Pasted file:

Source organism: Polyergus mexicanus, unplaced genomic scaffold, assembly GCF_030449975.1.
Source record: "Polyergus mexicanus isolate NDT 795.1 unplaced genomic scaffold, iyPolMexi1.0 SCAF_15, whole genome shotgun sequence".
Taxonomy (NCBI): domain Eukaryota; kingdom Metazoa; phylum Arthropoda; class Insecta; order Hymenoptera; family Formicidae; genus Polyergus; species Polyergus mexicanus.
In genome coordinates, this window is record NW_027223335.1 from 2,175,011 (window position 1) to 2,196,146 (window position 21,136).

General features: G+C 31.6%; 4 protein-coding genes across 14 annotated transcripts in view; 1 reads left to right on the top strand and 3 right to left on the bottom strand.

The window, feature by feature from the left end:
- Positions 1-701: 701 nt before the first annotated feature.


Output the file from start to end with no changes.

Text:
Source organism: Polyergus mexicanus, unplaced genomic scaffold, assembly GCF_030449975.1.
Source record: "Polyergus mexicanus isolate NDT 795.1 unplaced genomic scaffold, iyPolMexi1.0 SCAF_15, whole genome shotgun sequence".
Taxonomy (NCBI): domain Eukaryota; kingdom Metazoa; phylum Arthropoda; class Insecta; order Hymenoptera; family Formicidae; genus Polyergus; species Polyergus mexicanus.
In genome coordinates, this window is record NW_027223335.1 from 2,175,011 (window position 1) to 2,196,146 (window position 21,136).

General features: G+C 31.6%; 4 protein-coding genes across 14 annotated transcripts in view; 1 reads left to right on the top strand and 3 right to left on the bottom strand.

The window, feature by feature from the left end:
- Positions 1-701: 701 nt before the first annotated feature.